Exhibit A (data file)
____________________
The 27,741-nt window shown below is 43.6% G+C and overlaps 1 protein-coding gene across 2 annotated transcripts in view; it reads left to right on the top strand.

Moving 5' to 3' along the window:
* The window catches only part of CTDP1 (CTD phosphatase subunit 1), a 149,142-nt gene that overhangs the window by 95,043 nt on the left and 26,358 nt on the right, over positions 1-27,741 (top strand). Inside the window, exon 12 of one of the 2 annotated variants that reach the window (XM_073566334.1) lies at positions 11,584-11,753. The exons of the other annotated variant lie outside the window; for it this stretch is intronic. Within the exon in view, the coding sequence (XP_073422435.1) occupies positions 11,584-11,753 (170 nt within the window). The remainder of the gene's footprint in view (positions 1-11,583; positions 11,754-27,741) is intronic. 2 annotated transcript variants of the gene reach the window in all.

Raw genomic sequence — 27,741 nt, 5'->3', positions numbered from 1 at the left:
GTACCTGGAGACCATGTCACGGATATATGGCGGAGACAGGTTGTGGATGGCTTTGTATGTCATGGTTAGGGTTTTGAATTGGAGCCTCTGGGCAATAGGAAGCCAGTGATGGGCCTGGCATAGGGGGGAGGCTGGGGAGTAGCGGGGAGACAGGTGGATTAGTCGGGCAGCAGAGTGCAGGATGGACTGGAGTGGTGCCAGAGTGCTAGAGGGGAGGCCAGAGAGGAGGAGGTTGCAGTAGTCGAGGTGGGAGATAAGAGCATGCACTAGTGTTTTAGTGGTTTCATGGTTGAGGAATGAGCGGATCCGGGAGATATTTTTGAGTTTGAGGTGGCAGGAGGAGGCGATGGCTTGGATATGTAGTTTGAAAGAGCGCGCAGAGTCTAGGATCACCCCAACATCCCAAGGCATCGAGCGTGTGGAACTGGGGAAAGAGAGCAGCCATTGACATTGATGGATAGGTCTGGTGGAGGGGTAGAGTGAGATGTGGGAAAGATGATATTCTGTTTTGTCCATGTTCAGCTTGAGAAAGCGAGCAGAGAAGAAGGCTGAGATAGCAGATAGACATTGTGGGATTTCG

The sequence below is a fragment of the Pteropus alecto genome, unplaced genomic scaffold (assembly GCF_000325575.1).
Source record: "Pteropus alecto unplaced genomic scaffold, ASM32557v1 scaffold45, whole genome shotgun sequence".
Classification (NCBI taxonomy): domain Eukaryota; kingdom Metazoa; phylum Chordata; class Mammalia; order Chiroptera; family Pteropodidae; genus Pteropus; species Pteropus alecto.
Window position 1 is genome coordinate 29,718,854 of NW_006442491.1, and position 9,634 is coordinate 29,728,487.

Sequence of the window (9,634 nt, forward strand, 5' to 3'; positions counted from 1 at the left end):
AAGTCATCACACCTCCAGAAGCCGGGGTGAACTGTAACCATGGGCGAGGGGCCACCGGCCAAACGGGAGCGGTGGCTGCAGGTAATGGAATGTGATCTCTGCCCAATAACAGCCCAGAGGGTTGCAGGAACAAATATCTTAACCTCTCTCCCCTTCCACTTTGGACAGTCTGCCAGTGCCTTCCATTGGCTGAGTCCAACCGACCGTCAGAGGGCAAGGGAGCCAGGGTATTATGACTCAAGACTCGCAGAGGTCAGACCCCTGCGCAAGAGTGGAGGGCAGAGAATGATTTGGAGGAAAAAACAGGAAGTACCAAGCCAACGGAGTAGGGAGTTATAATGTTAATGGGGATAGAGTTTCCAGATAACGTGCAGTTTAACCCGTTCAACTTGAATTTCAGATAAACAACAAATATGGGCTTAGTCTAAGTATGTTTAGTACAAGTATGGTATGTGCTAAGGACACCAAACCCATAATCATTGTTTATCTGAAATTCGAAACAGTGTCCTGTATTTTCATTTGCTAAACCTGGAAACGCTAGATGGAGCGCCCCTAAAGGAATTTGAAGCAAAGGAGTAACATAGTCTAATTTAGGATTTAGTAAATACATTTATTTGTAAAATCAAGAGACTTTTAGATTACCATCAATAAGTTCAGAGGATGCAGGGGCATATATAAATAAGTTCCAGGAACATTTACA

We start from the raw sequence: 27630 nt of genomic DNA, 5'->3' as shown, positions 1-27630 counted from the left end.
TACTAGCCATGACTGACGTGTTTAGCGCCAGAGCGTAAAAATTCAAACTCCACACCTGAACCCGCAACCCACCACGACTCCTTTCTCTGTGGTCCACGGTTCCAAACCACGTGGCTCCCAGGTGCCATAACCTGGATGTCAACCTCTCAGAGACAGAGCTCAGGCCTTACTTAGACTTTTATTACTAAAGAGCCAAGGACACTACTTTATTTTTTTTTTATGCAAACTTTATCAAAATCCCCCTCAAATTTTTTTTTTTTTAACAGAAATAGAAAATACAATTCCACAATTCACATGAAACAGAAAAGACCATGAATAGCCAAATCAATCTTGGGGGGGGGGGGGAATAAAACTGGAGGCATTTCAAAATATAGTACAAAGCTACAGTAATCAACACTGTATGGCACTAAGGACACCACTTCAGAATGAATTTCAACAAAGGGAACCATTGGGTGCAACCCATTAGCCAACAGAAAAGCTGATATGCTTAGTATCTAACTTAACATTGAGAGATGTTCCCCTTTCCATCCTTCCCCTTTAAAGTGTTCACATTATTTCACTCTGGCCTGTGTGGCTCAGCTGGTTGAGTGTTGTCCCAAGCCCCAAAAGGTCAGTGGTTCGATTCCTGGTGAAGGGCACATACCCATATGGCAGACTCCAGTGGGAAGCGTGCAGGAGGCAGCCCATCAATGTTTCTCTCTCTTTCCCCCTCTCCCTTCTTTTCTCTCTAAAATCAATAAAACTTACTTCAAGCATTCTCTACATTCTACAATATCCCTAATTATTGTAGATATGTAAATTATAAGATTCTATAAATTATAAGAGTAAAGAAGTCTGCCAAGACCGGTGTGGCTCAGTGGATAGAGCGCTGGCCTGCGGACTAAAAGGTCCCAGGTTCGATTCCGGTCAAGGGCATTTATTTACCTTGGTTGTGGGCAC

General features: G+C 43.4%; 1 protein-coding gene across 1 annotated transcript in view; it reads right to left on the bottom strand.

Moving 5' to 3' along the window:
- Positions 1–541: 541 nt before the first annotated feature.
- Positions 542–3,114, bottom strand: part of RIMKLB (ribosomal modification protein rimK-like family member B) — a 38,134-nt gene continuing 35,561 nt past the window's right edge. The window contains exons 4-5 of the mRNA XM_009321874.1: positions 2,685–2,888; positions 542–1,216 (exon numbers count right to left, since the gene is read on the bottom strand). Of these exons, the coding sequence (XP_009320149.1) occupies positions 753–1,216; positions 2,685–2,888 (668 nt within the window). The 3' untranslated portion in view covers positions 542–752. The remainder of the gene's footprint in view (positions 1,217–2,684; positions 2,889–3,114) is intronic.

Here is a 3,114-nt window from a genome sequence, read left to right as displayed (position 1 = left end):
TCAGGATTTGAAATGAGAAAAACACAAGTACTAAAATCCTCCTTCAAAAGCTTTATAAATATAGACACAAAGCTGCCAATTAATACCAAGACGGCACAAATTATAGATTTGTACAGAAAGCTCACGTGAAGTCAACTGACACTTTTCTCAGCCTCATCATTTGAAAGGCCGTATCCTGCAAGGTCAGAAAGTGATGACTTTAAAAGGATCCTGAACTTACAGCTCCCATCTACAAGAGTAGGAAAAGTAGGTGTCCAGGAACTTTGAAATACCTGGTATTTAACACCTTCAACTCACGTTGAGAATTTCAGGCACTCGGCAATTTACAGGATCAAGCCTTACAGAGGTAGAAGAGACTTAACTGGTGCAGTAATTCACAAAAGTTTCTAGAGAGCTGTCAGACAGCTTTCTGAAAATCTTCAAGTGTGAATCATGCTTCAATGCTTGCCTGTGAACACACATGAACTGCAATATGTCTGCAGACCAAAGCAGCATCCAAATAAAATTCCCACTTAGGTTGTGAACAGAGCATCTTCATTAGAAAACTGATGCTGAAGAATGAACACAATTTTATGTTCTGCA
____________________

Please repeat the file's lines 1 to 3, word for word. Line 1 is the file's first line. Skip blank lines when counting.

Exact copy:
The 27,741-nt window shown below is 43.6% G+C and overlaps 1 protein-coding gene across 2 annotated transcripts in view; it reads left to right on the top strand.

Moving 5' to 3' along the window:
* The window catches only part of CTDP1 (CTD phosphatase subunit 1), a 149,142-nt gene that overhangs the window by 95,043 nt on the left and 26,358 nt on the right, over positions 1-27,741 (top strand). Inside the window, exon 12 of one of the 2 annotated variants that reach the window (XM_073566334.1) lies at positions 11,584-11,753. The exons of the other annotated variant lie outside the window; for it this stretch is intronic. Within the exon in view, the coding sequence (XP_073422435.1) occupies positions 11,584-11,753 (170 nt within the window). The remainder of the gene's footprint in view (positions 1-11,583; positions 11,754-27,741) is intronic. 2 annotated transcript variants of the gene reach the window in all.